NEW YORK, August 1 - Sun Microsystems is collaborating with the Delaware Biotechnology Institute and Beijing Genomics Institute to develop biological computing technology under the Sun "Centers of Excellence" program, the company announced Wednesday.
The program offers academic institutions using Sun computer systems matching grants, but Stefan Unger, business development manager for computational biology in Sun's global education and research group, would not disclose the level of funding it has allocated to the organizations.
The COE program "goes beyond a normal academic discount," said Unger. "This is a way to have a higher level of attention. It is a partnership between Sun and the university."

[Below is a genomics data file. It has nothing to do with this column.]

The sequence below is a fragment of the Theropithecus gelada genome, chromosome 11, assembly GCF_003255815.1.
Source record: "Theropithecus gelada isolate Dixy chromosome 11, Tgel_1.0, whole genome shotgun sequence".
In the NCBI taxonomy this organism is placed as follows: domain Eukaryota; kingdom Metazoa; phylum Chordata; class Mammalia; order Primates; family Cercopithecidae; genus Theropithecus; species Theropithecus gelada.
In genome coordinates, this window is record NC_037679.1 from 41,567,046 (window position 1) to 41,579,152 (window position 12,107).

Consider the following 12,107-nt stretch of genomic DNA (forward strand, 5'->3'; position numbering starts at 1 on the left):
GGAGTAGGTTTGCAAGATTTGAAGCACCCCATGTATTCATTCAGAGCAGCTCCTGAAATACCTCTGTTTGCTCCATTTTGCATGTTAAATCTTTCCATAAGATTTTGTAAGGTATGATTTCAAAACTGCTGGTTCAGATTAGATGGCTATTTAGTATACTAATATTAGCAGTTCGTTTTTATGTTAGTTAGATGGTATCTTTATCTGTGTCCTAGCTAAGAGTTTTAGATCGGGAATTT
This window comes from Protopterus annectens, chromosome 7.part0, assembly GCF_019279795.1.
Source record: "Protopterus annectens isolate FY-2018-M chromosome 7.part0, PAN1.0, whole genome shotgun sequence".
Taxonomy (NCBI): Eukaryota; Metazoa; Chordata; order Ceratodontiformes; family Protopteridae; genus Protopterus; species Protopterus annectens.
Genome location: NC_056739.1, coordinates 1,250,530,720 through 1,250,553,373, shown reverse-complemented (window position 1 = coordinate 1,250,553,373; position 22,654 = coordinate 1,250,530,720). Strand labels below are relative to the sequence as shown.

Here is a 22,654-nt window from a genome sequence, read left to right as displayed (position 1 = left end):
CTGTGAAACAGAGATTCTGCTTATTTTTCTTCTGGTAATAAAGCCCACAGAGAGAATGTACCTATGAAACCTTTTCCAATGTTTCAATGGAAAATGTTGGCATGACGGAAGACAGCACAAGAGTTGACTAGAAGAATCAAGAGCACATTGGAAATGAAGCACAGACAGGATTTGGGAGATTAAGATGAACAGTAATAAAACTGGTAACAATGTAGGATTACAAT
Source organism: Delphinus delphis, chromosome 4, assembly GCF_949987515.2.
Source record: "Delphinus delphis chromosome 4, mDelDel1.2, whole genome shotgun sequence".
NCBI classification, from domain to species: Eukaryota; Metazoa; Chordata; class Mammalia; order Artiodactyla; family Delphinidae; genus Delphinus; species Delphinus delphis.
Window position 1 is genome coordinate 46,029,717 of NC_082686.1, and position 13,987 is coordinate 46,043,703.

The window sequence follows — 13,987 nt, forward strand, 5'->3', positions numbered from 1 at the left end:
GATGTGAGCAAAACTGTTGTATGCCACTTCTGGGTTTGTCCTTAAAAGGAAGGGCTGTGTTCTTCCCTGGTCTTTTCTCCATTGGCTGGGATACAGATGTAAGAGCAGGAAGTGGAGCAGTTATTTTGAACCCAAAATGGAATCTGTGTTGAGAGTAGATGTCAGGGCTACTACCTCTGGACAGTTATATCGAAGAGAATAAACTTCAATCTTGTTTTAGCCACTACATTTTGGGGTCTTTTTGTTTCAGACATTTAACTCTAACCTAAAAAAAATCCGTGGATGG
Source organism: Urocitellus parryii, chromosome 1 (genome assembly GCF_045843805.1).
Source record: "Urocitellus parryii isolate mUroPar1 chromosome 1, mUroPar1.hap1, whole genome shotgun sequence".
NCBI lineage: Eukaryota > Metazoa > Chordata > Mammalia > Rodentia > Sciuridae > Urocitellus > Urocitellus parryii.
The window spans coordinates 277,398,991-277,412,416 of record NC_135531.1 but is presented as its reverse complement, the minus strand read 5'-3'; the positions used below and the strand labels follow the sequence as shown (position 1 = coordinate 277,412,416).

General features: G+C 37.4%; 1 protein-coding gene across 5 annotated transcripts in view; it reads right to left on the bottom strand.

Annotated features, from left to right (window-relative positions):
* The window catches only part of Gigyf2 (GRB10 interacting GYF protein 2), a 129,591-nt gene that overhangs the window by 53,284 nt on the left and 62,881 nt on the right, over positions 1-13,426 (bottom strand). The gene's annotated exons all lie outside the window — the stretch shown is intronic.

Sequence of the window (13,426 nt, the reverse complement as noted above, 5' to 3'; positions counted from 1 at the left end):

While academic centers may approach Sun to become a COE, only certain organizations are selected. The institutions chosen "have to share our vision of being a center of excellence, committing to a set of deliverables, and creating technology of mutual interest that the community is [also] interested in," said Unger.
The Newark, Del.-based Delaware Bioinformatics Institute, supported by state funding and state-wide universities and businesses, was recognized for its work in protein structure, biological pathway simulations, computerized detection of sequence repeats and SNPs, and whole genome comparisons. The Beijing Genomics Institute was chosen for its work in alternative splicing algorithms and proteomics, said Sun.
The projects under COE usually last between two and three years.
While Sun does not gain intellectual property from any product supported by the program, it broadens its user base and acts as a reference site for Sun, said Unger.
The program had already named the Virginia Bioinformatics Institute and the University of Wisconsin-Madison as COEs, and plans to announce additional partners.
The COE program in its current conception dates to 1999, and also includes areas outside computational biology such as physics and high performance computing.